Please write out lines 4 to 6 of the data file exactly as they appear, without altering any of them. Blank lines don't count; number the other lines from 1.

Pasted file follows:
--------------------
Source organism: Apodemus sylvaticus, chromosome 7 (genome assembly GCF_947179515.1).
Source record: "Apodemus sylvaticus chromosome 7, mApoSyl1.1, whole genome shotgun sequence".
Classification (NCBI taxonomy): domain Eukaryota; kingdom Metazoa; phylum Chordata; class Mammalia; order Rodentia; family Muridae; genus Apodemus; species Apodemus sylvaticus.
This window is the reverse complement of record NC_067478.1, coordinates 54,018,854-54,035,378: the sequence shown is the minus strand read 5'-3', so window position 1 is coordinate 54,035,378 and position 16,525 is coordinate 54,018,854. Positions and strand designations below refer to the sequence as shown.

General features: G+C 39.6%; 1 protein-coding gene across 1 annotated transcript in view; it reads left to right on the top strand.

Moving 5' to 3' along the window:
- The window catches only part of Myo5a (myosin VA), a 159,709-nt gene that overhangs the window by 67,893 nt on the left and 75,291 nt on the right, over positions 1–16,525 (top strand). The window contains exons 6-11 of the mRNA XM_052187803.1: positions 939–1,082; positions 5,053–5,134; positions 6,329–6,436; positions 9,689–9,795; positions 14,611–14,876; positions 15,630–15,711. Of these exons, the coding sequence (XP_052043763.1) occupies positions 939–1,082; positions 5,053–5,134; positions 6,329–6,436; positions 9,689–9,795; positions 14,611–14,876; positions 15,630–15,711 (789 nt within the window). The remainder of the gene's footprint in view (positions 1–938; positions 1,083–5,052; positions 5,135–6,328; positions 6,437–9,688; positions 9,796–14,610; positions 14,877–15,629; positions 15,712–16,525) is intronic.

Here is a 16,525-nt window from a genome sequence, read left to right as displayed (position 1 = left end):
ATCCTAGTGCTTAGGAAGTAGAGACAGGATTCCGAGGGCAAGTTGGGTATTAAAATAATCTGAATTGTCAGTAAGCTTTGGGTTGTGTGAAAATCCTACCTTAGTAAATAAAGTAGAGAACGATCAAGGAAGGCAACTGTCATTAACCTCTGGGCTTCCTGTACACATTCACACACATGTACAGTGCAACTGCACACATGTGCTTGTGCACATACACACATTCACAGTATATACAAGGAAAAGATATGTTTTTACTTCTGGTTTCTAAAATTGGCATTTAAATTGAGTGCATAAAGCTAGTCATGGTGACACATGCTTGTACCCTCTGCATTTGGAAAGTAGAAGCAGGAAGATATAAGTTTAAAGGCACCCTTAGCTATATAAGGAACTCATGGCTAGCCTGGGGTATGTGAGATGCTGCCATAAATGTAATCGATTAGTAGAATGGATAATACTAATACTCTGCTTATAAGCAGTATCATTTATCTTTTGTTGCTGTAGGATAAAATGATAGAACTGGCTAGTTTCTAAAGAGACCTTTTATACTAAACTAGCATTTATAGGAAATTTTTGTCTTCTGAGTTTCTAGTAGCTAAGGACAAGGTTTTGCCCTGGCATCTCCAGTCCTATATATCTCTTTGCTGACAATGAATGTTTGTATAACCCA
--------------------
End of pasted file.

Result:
This window is the reverse complement of record NC_067478.1, coordinates 54,018,854-54,035,378: the sequence shown is the minus strand read 5'-3', so window position 1 is coordinate 54,035,378 and position 16,525 is coordinate 54,018,854. Positions and strand designations below refer to the sequence as shown.

General features: G+C 39.6%; 1 protein-coding gene across 1 annotated transcript in view; it reads left to right on the top strand.

Moving 5' to 3' along the window: